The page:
Artificial intelligence is already impacting almost every aspect of our lives. But cities still rely on outdated technologies that are too expensive to scale and unable to deliver on their promise. As a result, streets are becoming unsafe, and cities are becoming unmanageable. Hayden AI was founded on the belief that by combining mobile sensors with artificial intelligence, we can help governments bridge the innovation gap while making traffic flow less dangerous and more efficient. Led by a team of experts in machine learning, data science, transportation, and government sales, we’ve developed the world’s first autonomous traffic enforcement platform — simultaneously serving citizens and multi-agency missions to help cities become safer, smarter, and more sustainable.

Buses are a vital part of public transportation networks, and cities increasingly have been strengthening that network with dedicated bus lanes for safer and more efficient transit. Illegally parked vehicles can be a serious problem for bus service, and parking enforcement for those cars can be a challenge. In this Government Technology Q&A, Stuart McKee (left) and Chris Carson (right) share their thoughts about the important role of enforcement in a reliable transit system. They are the COO and CEO, respectively, of Hayden AI, which offers an innovative bus-mounted enforcement device for cities.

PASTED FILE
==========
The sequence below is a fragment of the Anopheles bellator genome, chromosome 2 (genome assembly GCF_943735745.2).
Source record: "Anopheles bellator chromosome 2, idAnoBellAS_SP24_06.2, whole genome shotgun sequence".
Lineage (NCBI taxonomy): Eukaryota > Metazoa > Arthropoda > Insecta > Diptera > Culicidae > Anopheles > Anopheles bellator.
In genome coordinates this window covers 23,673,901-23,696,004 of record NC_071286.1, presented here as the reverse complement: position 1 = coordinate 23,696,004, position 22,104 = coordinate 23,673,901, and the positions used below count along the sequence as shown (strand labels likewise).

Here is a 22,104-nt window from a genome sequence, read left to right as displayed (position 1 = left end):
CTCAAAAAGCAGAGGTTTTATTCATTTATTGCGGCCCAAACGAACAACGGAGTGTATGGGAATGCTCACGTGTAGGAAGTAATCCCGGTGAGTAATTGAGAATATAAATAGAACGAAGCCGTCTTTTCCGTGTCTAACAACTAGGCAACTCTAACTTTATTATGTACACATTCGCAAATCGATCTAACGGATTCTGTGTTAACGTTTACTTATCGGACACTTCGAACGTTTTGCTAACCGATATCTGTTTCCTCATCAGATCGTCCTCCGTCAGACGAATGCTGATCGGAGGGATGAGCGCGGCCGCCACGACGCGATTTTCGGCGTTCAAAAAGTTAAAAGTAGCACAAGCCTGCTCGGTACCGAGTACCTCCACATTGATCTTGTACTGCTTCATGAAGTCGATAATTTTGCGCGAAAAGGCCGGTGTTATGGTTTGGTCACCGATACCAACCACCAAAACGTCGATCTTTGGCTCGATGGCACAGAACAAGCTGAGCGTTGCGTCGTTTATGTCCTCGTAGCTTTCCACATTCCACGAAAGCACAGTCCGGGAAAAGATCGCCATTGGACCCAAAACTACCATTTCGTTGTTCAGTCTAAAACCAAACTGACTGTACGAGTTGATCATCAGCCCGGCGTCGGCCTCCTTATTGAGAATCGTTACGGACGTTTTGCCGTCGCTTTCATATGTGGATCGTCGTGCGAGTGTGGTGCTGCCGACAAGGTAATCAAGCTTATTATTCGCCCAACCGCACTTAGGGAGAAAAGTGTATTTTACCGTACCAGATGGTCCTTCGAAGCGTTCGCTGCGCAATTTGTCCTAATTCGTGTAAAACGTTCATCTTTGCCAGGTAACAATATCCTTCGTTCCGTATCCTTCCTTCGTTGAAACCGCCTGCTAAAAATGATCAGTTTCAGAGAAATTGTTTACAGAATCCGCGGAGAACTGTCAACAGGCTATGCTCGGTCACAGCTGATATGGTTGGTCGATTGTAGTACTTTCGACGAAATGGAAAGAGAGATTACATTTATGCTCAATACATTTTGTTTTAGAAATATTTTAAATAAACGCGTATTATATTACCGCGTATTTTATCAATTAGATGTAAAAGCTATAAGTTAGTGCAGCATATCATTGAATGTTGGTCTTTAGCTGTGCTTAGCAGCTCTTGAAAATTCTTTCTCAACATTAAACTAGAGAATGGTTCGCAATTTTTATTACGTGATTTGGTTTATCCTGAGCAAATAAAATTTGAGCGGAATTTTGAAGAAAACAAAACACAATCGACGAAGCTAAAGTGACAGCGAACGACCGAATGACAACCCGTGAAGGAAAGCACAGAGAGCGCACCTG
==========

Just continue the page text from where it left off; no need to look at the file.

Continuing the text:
Cities are betting big on buses. Urban and suburban centers across the country are investing in new buses, bus routes, and bus lanes to provide safe and reliable public transportation, spur new economic development and reduce traffic congestion as the pandemic recedes and Americans return to work. Buses play a vital role in cities’ goals to reduce carbon emissions, and they’re a big part of Vision Zero programs to eliminate pedestrian traffic deaths.
The pandemic has decimated public transit in cities all over the world. Ridership on subways, trains and buses plummeted by 80 percent in many urban centers last year. And it will likely be years before all those riders return: One analysis found that ridership in the New York MTA, for example, may return only to about 80 to 92 percent of pre-pandemic levels by the end of 2024.